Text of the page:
Internal rift and the ever-improving world standards saw the powerhouse of the sport, the Indian hockey team, finish third place at the 1968 Olympic Games in Mexico.
During its early days, India were the undisputed king of field hockey. With gold medals at every Olympic Games, the Indian hockey team was the most respected side in the world.
But this changed as the game started spreading its wings in Europe and Asia from the late 1950s.
While India’s stranglehold continued for a few more years as they won a silver medal at the 1960 Olympics and regained their crown four years later in Tokyo, the Mexico 1968 Olympics marked the first major step in the shift in power.
On the face of it, though India’s build-up to the Mexico 1968 Games looked on track, a closer look revealed some serious issues troubling the Indian hockey team as the Olympics drew closer.
Having beaten Pakistan for the 1966 Asian Games gold in Bangkok, the quality in the Indian hockey team was unquestionable. With three to four players available to play for each position, India looked destined to retain their Olympic gold.
This included as many as three Balbir Singhs’ in the squad. The unique blend though didn’t create any confusion as they featured together only in the bronze-medal play-off.
Moreover, the 1968 Games in Mexico City was special for Sansarpur, a village in Punjab, with as many as seven players from the hamlet competing at the Games. While two of the Balbir Singhs’ along with Jasjit Singh, Tarsem Singh and Ajit Pal Singh featured for the Indian hockey team, Jagjit Singh and Harvinder Singh represented Kenya.
But problems arose after the Indian Hockey Federation’s (IHF) decision to appoint the experienced Prithipal Singh as the captain of the Olympic-bound side didn’t go well with the team.
With Gurbux Singh leading India for the majority of the Olympic cycle, the team was divided following the national federation’s decision to snub the full-back just ahead of the Games.
The Pakistan-born Gurbux Singh didn’t sit quietly and made his disappointment public. This forced IHF to name joint-captains for the Olympics for the first time in the team’s history.
The rift, however, had a deep impact on the team spirit which was evident in the way India performed at the Games. Add to this the complacency that set in following the Asian Games triumph, the Indian hockey team was in for some serious test at the 1968 Summer Olympics.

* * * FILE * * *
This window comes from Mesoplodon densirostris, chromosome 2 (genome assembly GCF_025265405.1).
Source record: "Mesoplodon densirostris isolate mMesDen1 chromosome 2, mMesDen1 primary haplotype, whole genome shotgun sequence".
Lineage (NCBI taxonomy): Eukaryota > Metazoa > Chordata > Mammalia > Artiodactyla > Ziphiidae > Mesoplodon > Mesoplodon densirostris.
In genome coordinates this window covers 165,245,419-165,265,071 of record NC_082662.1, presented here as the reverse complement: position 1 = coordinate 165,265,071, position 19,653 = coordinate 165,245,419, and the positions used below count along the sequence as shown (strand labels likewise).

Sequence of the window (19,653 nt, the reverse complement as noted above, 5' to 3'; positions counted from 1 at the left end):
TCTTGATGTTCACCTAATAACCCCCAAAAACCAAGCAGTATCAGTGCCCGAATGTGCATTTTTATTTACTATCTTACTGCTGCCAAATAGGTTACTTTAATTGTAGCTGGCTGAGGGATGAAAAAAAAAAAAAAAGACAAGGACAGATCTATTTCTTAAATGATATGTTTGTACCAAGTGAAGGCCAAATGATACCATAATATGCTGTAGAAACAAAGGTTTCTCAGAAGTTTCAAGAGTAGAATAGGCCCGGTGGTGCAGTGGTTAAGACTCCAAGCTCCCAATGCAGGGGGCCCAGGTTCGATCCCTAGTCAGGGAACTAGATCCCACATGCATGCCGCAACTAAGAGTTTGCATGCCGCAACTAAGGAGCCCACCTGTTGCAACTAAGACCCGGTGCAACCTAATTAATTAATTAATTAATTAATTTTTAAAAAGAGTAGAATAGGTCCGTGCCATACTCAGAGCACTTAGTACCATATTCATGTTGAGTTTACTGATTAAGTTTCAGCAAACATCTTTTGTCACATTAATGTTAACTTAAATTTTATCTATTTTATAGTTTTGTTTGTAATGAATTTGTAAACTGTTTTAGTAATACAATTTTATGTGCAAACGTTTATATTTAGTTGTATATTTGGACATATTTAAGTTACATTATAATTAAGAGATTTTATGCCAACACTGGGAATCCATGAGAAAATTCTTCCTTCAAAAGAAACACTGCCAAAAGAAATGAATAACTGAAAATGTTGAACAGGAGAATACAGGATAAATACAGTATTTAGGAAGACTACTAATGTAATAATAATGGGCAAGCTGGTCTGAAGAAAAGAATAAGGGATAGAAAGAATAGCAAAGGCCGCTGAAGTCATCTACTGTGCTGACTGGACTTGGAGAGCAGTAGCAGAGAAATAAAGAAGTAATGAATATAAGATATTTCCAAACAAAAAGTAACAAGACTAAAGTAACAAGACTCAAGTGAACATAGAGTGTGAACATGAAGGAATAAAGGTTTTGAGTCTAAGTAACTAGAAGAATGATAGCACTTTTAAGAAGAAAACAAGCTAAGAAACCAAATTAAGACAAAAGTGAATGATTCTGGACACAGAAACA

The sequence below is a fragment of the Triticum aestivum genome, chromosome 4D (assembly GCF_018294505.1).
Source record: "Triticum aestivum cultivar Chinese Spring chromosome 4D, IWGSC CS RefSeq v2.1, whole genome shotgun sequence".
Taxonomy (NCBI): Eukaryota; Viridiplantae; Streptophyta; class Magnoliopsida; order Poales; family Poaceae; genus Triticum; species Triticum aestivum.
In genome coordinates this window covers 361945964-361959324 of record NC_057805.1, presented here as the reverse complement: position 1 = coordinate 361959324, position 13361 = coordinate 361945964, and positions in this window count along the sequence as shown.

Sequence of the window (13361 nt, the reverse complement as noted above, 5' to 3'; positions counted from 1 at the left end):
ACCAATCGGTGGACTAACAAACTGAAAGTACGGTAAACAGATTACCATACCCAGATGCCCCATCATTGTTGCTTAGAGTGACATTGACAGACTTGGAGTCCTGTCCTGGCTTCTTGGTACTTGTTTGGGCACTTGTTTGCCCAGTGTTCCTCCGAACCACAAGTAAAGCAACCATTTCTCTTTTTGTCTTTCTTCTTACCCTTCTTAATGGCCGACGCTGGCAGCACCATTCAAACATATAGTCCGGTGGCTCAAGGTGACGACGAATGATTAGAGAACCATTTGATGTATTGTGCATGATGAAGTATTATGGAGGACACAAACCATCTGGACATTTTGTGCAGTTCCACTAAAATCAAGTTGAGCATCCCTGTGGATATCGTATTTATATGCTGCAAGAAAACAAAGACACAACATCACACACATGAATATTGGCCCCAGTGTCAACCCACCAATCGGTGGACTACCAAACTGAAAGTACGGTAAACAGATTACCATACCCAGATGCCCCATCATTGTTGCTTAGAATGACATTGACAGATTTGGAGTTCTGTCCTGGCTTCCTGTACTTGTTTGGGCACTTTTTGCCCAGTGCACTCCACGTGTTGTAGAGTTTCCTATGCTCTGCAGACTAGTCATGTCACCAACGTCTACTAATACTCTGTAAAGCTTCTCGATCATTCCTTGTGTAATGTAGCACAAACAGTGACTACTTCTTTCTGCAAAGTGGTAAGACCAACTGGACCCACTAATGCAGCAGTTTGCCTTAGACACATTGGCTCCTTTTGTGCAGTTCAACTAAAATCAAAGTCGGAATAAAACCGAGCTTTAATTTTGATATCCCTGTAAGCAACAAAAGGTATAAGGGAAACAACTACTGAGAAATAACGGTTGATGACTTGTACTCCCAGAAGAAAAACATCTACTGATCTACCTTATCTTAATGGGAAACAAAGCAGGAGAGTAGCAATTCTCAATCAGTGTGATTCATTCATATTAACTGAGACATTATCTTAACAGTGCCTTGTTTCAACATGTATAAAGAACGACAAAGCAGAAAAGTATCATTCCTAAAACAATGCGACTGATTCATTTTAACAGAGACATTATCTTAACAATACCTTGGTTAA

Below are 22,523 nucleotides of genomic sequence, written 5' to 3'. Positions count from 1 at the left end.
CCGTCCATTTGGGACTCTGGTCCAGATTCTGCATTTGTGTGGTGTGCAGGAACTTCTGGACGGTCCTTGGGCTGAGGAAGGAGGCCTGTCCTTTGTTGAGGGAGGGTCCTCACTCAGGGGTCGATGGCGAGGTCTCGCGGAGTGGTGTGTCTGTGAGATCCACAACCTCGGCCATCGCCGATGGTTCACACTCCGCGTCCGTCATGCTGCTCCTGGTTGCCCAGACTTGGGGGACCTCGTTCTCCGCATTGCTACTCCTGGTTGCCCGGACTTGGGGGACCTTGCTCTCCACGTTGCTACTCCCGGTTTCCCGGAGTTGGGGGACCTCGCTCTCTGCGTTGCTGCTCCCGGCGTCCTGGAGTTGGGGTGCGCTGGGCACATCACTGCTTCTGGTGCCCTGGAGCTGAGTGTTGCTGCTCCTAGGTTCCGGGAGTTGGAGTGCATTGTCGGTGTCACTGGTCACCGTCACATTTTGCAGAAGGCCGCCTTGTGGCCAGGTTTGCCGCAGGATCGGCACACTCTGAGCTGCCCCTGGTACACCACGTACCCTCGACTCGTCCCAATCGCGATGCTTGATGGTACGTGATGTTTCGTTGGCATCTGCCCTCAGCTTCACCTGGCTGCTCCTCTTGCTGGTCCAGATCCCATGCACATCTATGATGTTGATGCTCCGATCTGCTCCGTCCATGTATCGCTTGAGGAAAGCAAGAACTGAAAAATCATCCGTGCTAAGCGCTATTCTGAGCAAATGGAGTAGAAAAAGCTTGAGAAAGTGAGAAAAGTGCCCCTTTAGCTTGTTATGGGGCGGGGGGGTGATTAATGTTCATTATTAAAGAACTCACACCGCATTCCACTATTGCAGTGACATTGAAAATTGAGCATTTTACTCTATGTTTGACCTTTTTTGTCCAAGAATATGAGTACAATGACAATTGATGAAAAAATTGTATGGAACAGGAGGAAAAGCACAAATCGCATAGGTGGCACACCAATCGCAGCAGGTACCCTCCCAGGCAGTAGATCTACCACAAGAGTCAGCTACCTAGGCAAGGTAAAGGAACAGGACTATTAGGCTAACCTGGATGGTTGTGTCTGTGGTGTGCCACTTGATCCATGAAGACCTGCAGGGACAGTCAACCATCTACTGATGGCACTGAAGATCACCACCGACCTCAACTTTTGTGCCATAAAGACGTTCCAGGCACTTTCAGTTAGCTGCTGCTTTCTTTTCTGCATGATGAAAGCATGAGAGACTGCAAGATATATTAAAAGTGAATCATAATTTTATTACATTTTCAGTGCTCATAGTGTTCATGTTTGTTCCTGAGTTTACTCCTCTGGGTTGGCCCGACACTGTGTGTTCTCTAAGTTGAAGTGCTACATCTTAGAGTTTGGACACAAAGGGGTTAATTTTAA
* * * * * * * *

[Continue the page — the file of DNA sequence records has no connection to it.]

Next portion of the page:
Up against New Zealand in the opener, the Indian hockey team got off to a disappointing start, losing their first-ever game in the group stage of the Olympics.
Shaken by the result, the team soon got its act together and recorded back-to-back wins to top the group and made it to the semi-finals.
Though the team spent enough time ahead of the Olympics in the Nilgiris, a high-altitude region in South India, preparing for the geographical shift in Mexico City, their performance was far from convincing.
The only match that India dominated was against hosts Mexico as they pummeled the debutants 8-0 and against Spain, they won 1-0 but only after goalkeeper Muneer Sait stopped a whopping 12 penalty corners.
“And we did not have face masks or chest pads those days,” Muneer Sait told the Sportstar.
Meanwhile, their tie against Japan was awarded to the Indians 5-0 following the Japanese walkout in protest of a penalty stroke awarded against them in the 55th minute.
The weakness in the Indian team was thoroughly exploited by Australia in the semi-final. Having played India in the past, the Aussies tweaked their gameplan to frustrate the Indian hockey team and force them into making mistakes.
And India played into the Australian trap as they let their opponents find openings at will and threaten the Indian goal. This proved costly for the side as Australia -- who came into the Games as the top-ranked team -- clinched the match in extra time to make it to the maiden final. It relegated India to the bronze medal playoff match for the first time.
Hurt by their semi-final loss, the Indian hockey team came out roaring in the play-off to beat West Germany 2-1 to return home with the bronze medal.
“We could only win the bronze,” Muneer Sait summed up. “This remains my biggest disappointment.”
Pakistan won the gold medal after they beat Australia 2-1 in the 1968 Olympic hockey final to become champions for the second time at the Games.